The councilman has joined the race for the top political job in the city.
Without naming names, Brown asked, "Why haven't the political leaders over decades done something about this (crime) before now?"
Brown believes a significant portion of the crime spike can be traced to "people who feel left out."
The candidate, who has a reputation of being a bit of a firebrand, says it will take a systemic change in the lives of poor people, as well as those with other challenges, to turn around a mounting public safety threat.
Ahead of that construction, Brown said, those dilapidated properties could have been purchased by the city to create affordable housing. He noted that investors "swooped in" and bought that land which largely has gone undeveloped.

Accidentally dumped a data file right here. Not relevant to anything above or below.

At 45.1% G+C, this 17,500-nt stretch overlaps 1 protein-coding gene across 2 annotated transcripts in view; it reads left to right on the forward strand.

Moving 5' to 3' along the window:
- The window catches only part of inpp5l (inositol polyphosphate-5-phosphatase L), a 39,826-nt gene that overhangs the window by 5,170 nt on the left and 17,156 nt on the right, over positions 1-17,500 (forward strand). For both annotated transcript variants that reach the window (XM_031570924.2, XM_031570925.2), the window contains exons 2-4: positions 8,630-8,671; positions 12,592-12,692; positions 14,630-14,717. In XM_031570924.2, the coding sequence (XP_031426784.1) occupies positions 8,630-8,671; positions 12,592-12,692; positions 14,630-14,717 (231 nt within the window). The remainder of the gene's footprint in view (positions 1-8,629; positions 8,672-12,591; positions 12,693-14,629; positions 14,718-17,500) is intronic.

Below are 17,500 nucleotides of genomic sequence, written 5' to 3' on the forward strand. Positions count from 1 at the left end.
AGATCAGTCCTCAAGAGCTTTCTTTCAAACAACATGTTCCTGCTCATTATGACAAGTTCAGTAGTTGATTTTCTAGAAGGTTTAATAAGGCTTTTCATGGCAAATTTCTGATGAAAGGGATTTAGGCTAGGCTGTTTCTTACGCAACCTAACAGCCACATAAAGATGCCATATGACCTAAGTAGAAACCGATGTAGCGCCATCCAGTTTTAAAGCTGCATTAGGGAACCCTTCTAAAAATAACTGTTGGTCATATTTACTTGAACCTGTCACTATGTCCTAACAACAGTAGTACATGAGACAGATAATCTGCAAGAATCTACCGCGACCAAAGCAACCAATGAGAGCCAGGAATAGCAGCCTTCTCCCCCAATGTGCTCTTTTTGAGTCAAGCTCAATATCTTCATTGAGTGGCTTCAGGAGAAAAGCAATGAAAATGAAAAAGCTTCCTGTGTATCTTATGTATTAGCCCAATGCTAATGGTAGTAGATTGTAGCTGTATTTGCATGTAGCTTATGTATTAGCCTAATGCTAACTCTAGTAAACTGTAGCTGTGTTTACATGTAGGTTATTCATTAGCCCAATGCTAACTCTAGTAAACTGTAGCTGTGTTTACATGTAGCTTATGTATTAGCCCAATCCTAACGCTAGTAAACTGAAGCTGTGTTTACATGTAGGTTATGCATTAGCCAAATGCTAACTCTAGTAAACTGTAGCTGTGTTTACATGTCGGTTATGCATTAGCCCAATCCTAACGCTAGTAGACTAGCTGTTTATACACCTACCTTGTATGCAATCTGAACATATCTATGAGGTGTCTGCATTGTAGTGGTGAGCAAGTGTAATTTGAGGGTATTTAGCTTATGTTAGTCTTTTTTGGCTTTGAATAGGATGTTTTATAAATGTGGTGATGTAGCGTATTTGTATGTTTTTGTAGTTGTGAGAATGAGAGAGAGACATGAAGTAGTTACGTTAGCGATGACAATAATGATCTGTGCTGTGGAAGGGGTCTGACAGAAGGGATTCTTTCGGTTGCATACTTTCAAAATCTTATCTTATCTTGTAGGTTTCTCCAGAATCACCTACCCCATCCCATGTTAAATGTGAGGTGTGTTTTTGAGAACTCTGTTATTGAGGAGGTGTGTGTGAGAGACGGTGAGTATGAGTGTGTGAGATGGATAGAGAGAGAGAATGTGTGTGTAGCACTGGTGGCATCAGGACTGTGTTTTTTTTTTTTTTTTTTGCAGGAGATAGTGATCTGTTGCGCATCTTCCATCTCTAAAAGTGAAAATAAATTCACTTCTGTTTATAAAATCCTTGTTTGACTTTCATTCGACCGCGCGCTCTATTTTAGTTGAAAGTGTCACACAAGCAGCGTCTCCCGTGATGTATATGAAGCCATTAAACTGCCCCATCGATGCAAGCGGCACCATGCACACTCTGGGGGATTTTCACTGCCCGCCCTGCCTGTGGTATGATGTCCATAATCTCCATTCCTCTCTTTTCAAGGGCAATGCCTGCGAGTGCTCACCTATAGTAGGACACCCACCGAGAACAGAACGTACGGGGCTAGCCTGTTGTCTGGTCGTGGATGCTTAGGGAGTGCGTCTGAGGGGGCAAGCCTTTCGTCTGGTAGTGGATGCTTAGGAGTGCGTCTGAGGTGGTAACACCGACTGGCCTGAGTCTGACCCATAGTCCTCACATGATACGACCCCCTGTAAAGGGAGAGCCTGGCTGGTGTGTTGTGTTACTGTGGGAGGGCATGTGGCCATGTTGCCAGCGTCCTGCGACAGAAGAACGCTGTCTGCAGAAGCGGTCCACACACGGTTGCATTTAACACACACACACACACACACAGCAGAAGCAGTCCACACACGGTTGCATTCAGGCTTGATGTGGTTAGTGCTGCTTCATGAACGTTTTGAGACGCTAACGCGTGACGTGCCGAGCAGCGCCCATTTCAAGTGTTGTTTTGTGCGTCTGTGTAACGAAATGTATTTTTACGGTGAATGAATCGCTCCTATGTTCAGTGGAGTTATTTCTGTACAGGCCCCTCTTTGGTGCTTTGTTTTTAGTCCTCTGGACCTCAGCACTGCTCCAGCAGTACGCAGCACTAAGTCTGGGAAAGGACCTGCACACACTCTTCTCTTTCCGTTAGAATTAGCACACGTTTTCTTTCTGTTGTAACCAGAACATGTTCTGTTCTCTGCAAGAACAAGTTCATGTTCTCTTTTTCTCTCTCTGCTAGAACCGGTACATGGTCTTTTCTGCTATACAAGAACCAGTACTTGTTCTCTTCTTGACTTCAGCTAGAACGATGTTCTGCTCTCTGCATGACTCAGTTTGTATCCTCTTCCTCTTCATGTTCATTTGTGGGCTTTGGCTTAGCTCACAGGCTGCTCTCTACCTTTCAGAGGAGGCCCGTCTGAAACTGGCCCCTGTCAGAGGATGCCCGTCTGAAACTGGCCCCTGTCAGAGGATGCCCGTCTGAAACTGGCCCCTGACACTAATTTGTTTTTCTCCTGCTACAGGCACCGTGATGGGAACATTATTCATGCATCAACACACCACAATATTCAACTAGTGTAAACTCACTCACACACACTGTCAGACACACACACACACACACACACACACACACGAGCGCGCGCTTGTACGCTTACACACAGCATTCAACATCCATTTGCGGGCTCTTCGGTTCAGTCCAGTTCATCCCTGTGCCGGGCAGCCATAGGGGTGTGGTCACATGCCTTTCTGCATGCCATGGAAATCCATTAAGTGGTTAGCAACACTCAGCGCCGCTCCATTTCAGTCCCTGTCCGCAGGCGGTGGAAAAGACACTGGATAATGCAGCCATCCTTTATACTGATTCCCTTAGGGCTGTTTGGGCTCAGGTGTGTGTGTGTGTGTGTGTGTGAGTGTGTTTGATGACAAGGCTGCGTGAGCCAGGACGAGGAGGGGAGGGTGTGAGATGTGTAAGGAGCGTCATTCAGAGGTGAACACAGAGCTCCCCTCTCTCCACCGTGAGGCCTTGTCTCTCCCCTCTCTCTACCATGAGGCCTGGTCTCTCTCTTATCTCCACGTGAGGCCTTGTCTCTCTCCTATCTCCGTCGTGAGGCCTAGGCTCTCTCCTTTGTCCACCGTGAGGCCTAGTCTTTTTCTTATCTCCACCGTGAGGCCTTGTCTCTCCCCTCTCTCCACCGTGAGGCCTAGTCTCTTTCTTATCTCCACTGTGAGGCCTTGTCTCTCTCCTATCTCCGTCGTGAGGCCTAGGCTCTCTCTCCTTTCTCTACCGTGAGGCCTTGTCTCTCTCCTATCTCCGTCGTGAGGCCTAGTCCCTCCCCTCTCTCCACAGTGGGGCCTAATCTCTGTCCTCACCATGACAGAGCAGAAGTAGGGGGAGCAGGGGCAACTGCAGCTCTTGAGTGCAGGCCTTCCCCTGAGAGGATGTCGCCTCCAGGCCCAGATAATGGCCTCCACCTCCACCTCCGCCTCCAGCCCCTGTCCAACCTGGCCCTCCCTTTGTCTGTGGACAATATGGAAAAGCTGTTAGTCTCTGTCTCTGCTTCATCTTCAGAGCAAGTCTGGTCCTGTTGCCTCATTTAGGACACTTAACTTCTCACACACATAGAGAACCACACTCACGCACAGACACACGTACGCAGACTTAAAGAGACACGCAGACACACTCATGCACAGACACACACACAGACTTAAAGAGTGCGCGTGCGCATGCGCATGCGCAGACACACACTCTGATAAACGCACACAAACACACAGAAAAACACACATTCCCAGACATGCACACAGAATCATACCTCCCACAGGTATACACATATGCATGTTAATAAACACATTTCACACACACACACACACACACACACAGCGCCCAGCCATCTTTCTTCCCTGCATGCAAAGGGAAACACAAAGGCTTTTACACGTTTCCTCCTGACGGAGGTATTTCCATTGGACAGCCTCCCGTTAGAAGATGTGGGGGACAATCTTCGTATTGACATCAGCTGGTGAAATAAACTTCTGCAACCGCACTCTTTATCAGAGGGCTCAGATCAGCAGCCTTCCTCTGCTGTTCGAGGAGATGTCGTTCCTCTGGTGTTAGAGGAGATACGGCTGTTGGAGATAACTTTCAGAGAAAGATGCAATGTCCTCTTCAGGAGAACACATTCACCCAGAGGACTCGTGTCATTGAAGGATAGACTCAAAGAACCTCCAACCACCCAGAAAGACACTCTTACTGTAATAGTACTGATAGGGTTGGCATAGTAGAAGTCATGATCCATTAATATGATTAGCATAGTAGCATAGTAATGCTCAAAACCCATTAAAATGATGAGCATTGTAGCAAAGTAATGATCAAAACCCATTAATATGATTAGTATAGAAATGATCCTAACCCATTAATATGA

And Brown wants to signal to the city's rank and file police officers that he is not against them.
Any mayor will have to rebuild and reinvigorate the police force to get officers to perform amid hits to their morale.
"A lot of my friends are police officers," Brown said. "And they do a tremendous job policing. You cannot let a few bad apples tarnish what the others are doing for our community."
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